Industry revenue models aren't going through a reinvention so much as they're shifting to the sort of dependence on advertising that has always characterized television. Yet this dependence on advertising has, at the same time, driven the audience away. When newspapers started shifting costs onto advertisers and away from growing a subscriber base, they alienated a good portion of the reading audience who became increasingly defined by who the advertisers wanted to reach and newspapers no longer had to make an effort to tarket a wide range of potential readers. And just as now on Internet spaces when revenues declined for television networks, they inserted more ads and reduced the entertainment content as a way of maintaining income instead of adjusting to smaller budgets. This led to various changes such as shorter seasons, shorter "hours" of television, and cheaper-to-produce shows such as reality series. So people who really like storytelling are increasingly unlikely to find it amidst most network fare.

In fact, I'd argue that most of the people who are called real-time television "viewers" by Nielsen are nothing of the sort. The television is a constant (and often loud) companion in homes but it garners only occasional attention from people near it. Were this TV to come at a per-show cost, I suspect "viewership" would drop by half. Movies, too, have increasingly focused on revenue rather than audiences, thus putting most of their investment into expensive stars (and more recently, expensive productions) who will sell overseas, with diverse portions of the home market largely ignored as a target demographic. All of these changes are directly related to the increasing demand by "shareholders" (that is, other large corporate entities, rarely your typical investor) for ever-higher profit margins, and away from the thrust of the core business, which is to develop and cater to audiences. So it is hardly any surprise that, given half a chance, audiences will start catering to themselves.

The big problem of the last 30 years has been the increasing unwillingness of the public to pay for entertainment that it feels less and less connected to, and it is that which has caused the rise of self-produced (but most importantly, free) content. And this is not going to change. Instead, people who made a living in media industries are simply not going to be able to do so in the future, or are going to have a significantly reduced standard of living. Indeed, Merrin's essay is driven by the concern that media studies as it exists will become an irrelevant discipline with a corpus of instructors who can't relate to their students' understanding of new media. I also disagree with the idea of the passive audience being an outdated model. What I think is that it is not a dichotomous model. All of us are passive audiences for different kinds of media products. Many of us are also active audiences or content creators for some areas. The fact that so many people find audio books appealing as opposed to reading a book themselves is a window into how schedules, lifestyle and priorities shape consumption far more than the media formats or delivery systems themselves.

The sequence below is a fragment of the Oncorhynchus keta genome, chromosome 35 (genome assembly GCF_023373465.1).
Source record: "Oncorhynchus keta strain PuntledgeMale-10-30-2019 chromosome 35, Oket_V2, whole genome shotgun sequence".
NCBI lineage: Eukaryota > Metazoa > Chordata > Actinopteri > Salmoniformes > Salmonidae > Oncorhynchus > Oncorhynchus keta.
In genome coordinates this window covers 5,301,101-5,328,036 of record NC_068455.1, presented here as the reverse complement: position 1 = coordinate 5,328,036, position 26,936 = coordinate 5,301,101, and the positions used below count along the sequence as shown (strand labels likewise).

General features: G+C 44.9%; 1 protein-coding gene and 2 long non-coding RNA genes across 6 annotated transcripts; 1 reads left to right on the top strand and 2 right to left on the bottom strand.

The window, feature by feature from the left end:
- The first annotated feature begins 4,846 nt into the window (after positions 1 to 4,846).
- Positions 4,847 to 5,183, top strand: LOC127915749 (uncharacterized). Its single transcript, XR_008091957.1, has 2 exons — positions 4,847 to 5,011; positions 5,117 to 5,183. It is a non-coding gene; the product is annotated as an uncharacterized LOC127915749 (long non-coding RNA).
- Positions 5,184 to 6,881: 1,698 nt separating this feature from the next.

Merrin does point out later in his essay that the focus on major corporate forms of communication had always blocked out study of the more grass roots use of media. "Fortunately, in allowing us to look beyond broadcast forms and to recognise the broadcast-era as one phase in the history of media, new media open up the opportunity to rediscover pre-broadcast forms, to disrupt the linear histories written to explain their development and to find new insight into older forms." He also makes some interesting points about how Media Studies has always left non-broadcast aspects of studies to different disciplines. "The available books on the history of technology aren’t being written within our discipline. Most are written by journalists, IT specialists, science-writers, historians and specialist collectors and are more likely to be found in the ‘popular science’ section of bookshops than on the media studies shelves. Even if media studies lecturers find and use these texts in their teaching they don’t write them and the mainstream delineation of the discipline and its interests and knowledge rarely makes any reference to them." What I also find interesting is that he makes no reference at all to Social Informatics in his discussion, which rather proves his point.

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Social Informatics and Media Studies

April 2010